Second, a budget is, quite literally, a tool used to direct work done within an organization. The cash flow statement plays a different role by offering a higher-level overview of how money moves into, throughout, and out of an organization.

          Instead of thinking of the two documents as competing, view them as complementary, with each playing a role in driving your business’s performance.


          The steps below can be followed whether creating a budget for a project, initiative, department, or entire organization.

          1. Understand Your Organization’s Goals


          Before you compile your budget, it’s important to have a firm understanding of the goals your organization is working toward in the period covered by it. By understanding those goals, you can prepare a budget that aligns with and facilitates them.

          For example, consider a business that regularly experiences year-over-year revenue growth that’s offset by rising expenses. That organization might benefit from focusing efforts on better controlling expenses during the budgeting process.

          Alternatively, consider a company launching a new product or service. The company may invest more heavily in the fledgling business line to grow it. With this goal, the company may need to trim expenses or growth initiatives elsewhere in its budget.

          2. Estimate Your Income for the Period Covered by the Budget

          To allocate funds for business expenses, you first need to determine your income and cash flow for the period to the best of your ability.

          Depending on the nature of your organization, this can be a simple or complicated process. For example, a business that sells products or services to known clients locked in with contracts will likely have an easier time estimating income than a business that depends on active sales activity. In the second case, it would be important to reference historical sales and marketing data to understand whether the market is changing in a way that might cause you to miss or exceed historical trends.

          3. Identify Your Expenses

          Once you understand your projected income for the period, you need to estimate your expenses. This process involves three main categories: fixed costs, variable expenses, and one-time expenses.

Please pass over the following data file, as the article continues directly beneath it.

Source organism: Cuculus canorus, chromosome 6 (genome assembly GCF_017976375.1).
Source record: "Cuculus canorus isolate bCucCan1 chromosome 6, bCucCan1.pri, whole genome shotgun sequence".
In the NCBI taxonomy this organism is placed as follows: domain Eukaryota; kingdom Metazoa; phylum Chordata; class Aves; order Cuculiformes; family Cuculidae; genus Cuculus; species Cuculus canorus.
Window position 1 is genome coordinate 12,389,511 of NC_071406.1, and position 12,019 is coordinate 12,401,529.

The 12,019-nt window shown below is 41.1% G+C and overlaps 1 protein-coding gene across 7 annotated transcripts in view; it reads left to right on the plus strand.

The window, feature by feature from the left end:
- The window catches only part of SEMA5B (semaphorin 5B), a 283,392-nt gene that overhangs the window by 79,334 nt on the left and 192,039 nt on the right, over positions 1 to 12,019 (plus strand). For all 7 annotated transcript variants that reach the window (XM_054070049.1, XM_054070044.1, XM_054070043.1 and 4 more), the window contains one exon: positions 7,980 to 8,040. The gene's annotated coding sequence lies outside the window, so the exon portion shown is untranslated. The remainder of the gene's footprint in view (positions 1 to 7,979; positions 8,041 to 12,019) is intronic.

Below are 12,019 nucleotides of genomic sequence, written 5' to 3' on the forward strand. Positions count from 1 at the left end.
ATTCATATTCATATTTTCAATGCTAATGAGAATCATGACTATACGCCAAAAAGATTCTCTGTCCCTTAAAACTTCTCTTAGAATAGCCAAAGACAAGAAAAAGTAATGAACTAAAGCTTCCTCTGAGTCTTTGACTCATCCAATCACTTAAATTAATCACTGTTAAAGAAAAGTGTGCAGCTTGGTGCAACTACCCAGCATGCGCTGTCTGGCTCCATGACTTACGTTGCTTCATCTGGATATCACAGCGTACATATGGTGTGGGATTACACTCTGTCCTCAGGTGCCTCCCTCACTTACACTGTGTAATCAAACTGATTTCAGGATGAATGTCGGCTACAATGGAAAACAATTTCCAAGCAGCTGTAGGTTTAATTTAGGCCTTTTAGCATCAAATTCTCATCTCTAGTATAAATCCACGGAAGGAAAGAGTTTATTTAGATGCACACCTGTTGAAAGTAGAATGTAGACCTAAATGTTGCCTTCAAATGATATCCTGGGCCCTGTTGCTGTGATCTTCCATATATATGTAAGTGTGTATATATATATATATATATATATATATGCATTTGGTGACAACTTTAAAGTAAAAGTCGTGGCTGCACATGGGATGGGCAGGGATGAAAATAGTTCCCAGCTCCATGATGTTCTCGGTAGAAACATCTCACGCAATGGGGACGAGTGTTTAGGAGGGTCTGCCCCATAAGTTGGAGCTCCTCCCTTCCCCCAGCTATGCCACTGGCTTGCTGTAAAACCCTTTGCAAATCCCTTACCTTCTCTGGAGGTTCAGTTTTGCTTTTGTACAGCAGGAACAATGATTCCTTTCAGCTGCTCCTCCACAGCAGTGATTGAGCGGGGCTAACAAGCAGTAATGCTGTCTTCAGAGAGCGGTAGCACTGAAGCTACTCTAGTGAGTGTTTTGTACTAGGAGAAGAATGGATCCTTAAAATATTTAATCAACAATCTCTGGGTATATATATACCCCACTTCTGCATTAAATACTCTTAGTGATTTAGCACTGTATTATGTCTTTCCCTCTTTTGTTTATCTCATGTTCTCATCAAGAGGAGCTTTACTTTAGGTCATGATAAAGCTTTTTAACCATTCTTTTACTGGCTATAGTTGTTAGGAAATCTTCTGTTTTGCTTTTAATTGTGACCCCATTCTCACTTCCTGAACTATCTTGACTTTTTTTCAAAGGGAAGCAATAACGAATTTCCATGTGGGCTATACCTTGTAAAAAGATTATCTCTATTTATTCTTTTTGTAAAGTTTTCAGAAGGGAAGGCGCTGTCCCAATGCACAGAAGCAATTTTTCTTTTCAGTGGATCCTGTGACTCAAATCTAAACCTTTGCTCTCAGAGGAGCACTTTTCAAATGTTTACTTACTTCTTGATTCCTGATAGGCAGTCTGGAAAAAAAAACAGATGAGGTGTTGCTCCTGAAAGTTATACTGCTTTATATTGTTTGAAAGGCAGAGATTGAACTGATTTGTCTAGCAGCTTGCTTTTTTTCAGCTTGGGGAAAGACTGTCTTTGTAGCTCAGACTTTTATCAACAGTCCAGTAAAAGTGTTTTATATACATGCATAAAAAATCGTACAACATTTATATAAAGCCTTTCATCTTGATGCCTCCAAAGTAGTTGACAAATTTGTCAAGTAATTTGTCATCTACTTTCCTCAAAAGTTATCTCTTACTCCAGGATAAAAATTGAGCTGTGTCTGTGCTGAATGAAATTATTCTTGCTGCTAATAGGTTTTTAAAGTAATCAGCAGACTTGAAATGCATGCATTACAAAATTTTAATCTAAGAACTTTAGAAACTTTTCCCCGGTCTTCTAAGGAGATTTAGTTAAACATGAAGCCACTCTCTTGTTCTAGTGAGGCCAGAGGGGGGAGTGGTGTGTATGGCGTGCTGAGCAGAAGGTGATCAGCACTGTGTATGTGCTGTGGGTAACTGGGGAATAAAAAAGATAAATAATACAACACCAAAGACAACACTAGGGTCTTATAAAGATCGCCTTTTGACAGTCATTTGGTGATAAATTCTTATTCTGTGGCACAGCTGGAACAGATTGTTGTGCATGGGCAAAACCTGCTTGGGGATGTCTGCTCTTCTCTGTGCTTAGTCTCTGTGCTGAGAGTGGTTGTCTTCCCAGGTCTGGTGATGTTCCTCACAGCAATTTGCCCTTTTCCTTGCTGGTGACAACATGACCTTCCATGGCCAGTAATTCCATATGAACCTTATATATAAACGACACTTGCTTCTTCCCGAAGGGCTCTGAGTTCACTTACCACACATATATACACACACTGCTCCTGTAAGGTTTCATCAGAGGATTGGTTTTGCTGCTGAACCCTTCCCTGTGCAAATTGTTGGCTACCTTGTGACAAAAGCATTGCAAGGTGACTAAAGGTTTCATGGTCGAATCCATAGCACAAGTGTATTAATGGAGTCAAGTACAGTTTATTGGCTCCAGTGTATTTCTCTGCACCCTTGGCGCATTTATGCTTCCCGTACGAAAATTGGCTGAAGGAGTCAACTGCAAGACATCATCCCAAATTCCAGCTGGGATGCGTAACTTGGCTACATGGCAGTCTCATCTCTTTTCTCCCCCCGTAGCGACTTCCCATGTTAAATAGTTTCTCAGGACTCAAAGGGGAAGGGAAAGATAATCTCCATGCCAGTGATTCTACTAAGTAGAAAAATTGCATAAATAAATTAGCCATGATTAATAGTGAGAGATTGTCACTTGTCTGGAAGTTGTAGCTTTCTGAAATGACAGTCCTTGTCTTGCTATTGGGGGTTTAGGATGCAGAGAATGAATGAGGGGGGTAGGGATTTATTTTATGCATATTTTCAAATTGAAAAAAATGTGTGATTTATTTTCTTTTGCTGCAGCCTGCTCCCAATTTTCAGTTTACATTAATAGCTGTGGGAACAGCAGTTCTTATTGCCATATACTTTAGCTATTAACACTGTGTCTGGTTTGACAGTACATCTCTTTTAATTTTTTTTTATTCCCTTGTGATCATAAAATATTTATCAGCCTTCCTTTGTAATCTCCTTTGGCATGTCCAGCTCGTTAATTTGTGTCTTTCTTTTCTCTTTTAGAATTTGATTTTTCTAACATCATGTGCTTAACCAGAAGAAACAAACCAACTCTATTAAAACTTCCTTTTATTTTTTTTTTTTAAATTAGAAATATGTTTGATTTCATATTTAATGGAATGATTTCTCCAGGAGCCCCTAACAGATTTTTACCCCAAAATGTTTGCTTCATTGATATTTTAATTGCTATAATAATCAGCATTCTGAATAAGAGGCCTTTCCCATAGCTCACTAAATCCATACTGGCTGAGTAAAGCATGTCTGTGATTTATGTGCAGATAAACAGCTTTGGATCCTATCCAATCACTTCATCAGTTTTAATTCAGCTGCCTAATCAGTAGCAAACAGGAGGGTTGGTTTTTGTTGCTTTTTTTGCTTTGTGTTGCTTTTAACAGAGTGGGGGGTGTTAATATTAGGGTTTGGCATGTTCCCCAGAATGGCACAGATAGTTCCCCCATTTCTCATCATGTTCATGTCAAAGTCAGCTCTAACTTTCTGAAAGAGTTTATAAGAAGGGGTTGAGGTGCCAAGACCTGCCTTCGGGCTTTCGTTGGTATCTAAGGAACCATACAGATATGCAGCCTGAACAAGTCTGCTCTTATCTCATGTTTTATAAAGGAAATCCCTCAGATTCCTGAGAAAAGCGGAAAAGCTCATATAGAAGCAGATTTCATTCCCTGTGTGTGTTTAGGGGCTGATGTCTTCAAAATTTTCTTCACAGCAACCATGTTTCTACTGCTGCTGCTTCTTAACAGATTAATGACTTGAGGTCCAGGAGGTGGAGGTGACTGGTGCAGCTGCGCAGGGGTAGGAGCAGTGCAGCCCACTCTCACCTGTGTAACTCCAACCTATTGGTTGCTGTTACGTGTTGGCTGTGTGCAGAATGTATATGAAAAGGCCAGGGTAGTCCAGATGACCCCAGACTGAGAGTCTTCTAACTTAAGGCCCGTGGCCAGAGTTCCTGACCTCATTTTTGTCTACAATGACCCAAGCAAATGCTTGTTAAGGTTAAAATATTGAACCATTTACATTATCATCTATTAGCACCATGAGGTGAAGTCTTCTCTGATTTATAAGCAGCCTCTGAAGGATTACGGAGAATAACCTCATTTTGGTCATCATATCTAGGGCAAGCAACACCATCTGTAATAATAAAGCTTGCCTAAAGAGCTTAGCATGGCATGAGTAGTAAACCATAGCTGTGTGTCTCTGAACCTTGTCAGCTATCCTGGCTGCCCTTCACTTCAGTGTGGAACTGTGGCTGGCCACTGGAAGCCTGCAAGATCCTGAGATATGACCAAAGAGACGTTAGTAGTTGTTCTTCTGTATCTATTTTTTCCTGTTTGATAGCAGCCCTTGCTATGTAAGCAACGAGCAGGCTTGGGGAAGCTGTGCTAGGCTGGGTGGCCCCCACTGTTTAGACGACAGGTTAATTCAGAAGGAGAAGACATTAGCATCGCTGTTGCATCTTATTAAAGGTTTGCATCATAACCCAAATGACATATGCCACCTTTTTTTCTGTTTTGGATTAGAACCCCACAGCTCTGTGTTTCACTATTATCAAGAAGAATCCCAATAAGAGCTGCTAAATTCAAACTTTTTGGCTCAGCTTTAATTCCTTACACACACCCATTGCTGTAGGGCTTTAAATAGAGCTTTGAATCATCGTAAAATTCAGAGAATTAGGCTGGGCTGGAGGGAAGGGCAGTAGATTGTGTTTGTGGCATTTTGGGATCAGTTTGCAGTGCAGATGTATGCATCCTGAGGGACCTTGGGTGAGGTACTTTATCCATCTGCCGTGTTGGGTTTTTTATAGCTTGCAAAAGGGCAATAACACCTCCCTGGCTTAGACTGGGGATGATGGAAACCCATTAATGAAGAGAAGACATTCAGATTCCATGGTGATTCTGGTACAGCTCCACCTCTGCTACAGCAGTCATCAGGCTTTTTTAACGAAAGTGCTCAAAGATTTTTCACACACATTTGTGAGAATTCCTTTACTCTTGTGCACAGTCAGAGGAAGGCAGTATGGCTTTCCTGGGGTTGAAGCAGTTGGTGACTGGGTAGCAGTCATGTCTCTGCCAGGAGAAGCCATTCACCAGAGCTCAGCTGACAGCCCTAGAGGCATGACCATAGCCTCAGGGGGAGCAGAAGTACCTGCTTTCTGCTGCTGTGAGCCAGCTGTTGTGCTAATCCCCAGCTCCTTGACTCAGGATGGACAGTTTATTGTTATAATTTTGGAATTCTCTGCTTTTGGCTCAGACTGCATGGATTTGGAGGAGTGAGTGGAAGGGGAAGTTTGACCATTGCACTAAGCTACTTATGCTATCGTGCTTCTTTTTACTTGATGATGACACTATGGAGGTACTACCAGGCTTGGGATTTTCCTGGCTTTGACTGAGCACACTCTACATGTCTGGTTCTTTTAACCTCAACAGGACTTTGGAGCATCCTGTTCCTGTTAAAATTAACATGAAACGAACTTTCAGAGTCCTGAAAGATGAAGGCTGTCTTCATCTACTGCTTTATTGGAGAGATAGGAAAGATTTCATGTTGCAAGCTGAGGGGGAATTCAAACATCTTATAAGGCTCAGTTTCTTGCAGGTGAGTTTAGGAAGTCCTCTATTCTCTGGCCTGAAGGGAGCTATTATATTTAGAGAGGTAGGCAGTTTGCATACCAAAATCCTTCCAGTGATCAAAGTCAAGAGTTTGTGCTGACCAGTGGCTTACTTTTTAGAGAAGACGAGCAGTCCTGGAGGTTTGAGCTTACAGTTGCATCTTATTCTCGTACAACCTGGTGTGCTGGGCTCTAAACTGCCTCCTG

Fixed costs are any expenses that remain constant over time and don’t dramatically vary from week to week or month to month. In many cases, those expenses are locked in by some form of contract, making it easy to anticipate and account for them. This category usually includes expenses related to overhead, such as rent payments and utilities. Phone, data, and software subscriptions can also fall into this category, along with debt payments. Any expense that’s regular and expected should be included.

          Variable expenses are those your business incurs, which vary over time depending on several factors, including sales activities. Your shipping and distribution costs, for example, are likely to be higher during a period when you sell more product than one when you sell less product. Likewise, utilities such as water, gas, and electricity will be higher during periods of increased use. This is especially true for businesses that manufacture their own products. Sales commissions, materials costs, and labor costs are other examples of variable expenses.

          Both fixed expenses and variable expenses are recurring in nature, making it easy to account for them (even if variable expenses must be projected). One-time expenses, also called “one-time spends,” don’t recur and happen more rarely. Purchasing equipment or facilities, developing a new product or service, hiring a consultant, and handling a security breach are all examples of one-time expenses. Understanding major initiatives—and what it will take to accomplish them—and what you’ve spent in previous years on similar expenses can help account for them in your budget, even if you’re unsure of their exact values.

          4. Determine Your Budget Surplus or Deficit

          After you’ve accounted for all your income and expenses, you can apply them to your budget. This is where you determine whether you have enough projected income to cover all your expenses.

          If you have more than enough income to cover your expenses, you have a budget surplus. Knowing this, you should determine how to use additional funds best. You may, for example, move the money into a rainy day fund you can access should your actual income fall short of projections. Alternatively, you may deploy the funds to grow your business.

          On the other hand, if your expenses exceed your income, you have a budget deficit. At this point, you must identify the best path forward to close the gap. Can you bring in additional funds by selling more aggressively? Can you lower your fixed or variable expenses? Would you consider selling bonds or shares of company stock to infuse the business with additional capital?


          The person responsible for generating a budget varies depending on an organization’s nature and its budgetary goals. An entrepreneur or small business owner, for example, is likely to prepare an organizational budget on their own. Meanwhile, a larger organization may rely on a member of the accounting department to generate a budget for the entire business. Individual department heads or functional leads might also be called on to submit budget proposals for their teams.